A Delhi court has acquitted 30 of the 59 accused in the transistor bomb blasts of 1985, saying the “investigation conducted in these cases was defective, lopsided, unfair and suffered from various lacunae”.
On the evening of May 10, 1985, bombs fitted in transistors went off in buses and other places in Delhi and adjoining areas of Uttar Pradesh and Haryana, killing 49 people and injuring 127 in Delhi alone. A Special Investigation Team, under the supervision of then DCP (Central) of Delhi Police, had chargesheeted 59 accused. While five of the 59 are proclaimed offenders and never appeared for trial, the trial court in July 2006 discharged five due to “insufficient evidence”. Of the remaining 49 accused, 19 died during pendency of the trail, leaving the 30 accused who have been on bail since 1986.
In his order on March 5, Additional Sessions Judge Sandeep Yadav said, “It is clear.that none of the circumstances from which the inference of guilt of the accused was sought to be drawn by the prosecution was proved by cogent and reliable evidence. There are vital links missing in the chain of circumstances and it could not be proved conclusively that the crime was committed by the accused persons and none else”.
Pulling up the police for its “high handedness” and saying the accused cannot be convicted on the basis of “such faulty investigation”, the court said, “It is amply clear from the evidence adduced on record that during investigation of the present case, police officials had picked up various persons and made them approvers after pressurising and torturing them. Those persons were warned that if they did not depose as per demands of police, then they would be made an accused in the present case.”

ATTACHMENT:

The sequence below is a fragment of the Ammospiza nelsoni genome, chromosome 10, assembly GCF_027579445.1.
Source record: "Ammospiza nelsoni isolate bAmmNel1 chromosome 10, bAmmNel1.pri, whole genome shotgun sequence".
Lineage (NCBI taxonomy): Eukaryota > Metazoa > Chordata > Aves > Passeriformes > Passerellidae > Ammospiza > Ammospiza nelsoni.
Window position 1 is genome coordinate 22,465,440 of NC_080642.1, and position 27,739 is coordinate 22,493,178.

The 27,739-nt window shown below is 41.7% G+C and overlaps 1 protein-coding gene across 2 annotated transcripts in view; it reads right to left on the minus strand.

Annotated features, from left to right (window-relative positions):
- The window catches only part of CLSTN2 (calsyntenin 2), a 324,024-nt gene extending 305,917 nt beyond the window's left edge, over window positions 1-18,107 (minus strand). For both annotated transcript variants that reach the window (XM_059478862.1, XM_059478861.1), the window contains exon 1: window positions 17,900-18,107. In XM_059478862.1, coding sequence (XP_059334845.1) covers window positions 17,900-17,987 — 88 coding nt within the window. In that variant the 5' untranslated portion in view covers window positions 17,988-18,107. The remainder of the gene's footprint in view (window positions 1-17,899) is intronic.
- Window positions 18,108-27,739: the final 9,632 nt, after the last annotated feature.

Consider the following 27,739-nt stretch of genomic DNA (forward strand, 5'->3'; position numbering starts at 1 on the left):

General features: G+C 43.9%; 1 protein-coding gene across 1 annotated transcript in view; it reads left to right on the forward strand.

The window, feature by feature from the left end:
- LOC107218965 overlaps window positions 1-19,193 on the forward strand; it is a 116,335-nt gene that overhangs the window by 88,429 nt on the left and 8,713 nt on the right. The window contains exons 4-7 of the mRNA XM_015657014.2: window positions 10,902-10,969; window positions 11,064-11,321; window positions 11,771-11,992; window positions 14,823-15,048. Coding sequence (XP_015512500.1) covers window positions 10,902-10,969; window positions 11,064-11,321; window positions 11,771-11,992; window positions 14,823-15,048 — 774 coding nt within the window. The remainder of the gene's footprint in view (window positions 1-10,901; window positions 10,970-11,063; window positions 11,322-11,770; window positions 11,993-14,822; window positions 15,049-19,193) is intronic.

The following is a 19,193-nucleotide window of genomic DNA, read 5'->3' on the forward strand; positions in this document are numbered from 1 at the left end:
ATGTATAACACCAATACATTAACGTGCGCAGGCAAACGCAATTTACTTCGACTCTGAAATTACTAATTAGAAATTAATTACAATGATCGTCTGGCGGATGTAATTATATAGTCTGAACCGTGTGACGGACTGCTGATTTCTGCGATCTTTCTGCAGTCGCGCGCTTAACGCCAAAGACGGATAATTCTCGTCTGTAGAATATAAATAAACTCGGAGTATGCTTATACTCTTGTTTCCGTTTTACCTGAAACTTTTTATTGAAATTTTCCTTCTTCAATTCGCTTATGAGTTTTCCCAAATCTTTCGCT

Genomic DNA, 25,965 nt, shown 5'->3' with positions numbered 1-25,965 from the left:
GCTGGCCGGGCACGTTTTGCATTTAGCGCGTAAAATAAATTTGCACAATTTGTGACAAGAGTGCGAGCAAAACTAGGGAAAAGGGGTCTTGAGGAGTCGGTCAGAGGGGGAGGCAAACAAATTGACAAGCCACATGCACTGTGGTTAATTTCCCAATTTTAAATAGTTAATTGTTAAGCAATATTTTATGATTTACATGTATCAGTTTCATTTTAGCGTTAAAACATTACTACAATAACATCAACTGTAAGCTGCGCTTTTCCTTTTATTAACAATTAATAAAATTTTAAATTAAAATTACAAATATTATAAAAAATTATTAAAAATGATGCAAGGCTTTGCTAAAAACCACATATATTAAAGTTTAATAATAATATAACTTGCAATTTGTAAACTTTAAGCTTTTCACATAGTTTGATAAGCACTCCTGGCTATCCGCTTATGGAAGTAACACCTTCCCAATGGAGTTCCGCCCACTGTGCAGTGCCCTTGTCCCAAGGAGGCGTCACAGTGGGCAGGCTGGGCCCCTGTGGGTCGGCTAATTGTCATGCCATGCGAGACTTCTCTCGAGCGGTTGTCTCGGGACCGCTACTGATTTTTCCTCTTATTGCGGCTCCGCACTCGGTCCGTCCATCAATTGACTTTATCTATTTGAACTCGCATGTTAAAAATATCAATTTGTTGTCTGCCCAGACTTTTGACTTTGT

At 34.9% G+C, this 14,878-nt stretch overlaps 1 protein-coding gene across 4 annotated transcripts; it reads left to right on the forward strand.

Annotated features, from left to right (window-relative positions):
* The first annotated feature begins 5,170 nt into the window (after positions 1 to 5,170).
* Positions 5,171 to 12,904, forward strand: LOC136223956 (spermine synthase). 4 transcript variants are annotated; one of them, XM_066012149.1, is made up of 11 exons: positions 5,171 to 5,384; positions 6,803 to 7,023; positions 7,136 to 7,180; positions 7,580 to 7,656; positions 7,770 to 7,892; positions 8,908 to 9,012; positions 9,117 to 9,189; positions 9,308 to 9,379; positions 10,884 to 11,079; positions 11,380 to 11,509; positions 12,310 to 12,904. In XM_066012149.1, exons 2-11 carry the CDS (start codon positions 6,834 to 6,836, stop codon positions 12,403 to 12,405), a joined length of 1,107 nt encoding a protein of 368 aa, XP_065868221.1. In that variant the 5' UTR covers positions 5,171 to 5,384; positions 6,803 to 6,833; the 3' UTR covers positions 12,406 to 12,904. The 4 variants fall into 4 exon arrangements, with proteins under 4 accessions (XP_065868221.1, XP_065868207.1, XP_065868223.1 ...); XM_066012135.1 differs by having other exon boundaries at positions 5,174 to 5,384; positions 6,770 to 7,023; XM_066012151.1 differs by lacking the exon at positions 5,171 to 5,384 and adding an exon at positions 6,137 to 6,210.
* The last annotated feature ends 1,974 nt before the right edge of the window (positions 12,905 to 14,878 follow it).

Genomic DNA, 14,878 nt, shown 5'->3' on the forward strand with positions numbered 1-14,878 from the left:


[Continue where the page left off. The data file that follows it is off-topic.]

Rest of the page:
The judge said that a “number of witnesses had deposed about the manner in which police pressurised persons to depose on the dotted lines so as to create a false edifice of the alleged conspiracy. Jagjit Singh who turned approver deposed before the Court the manner in which he was tortured and made to sign documents and statements under fear of his life and that of his daughters.”
The court in its 128-page order also said the prosecution failed to establish the motive to commit the crime. “It is prosecution’s version that accused persons had hatched a conspiracy to create disharmony amongst various communities to take revenge (for) Blue Star Operation and riots that happened in November 1984. However, prosecution miserably failed to prove that any relatives, friends, near and dears of accused persons died in 1984 riots or in Blue Star Operation,” Judge Yadav said.
The latest court order, which comes at the end of an investigation and trial that saw eight FIRs, 14 chargesheets, 1399 prosecution witnesses and around two dozen judges, the 30 accused have been acquitted of various charges of the IPC, including murder, attempt to murder, criminal conspiracy and waging war against the government of India, under the Explosive Substances Act and the Arms Act. The cases from UP and Haryana were later transferred to Delhi on the Supreme Court’s direction.
The charges were framed only in 2006, by which time many witnesses died or were not traceable and the original chargesheet filed by Delhi Police was misplaced, leading to an FIR and initiation of a departmental inquiry against the “court officials responsible”.
“Unfortunately, the original chargesheet filed by Delhi Police itself was misplaced and reconstructed chargesheet was filed by police. Therefore, prosecution cannot establish existence of original documents on the basis of list of documents mentioned in the charge sheet,” the court noted.
The police case rested on the “secret information” they received that transistor bombs were allegedly being manufactured at the home of one Kartar Singh Narang in West Delhi. On May 12, 1985, police raided Narang’s house and arrested him along with two of his alleged accomplices, Mohinder Singh Oberoi and Manmohan Singh Khalsa. Police claimed to have recovered bombs, gunpowder, electronic devices, pistols and iron rods from the possession of the three men, of whom Khalsa later died in police custody.
While acquitting the accused, Judge Yadav said, “Whenever recoveries were effected… no effort was made by Investigating Officers to associate public witnesses to recovery/search proceedings rendering the same doubtful.”
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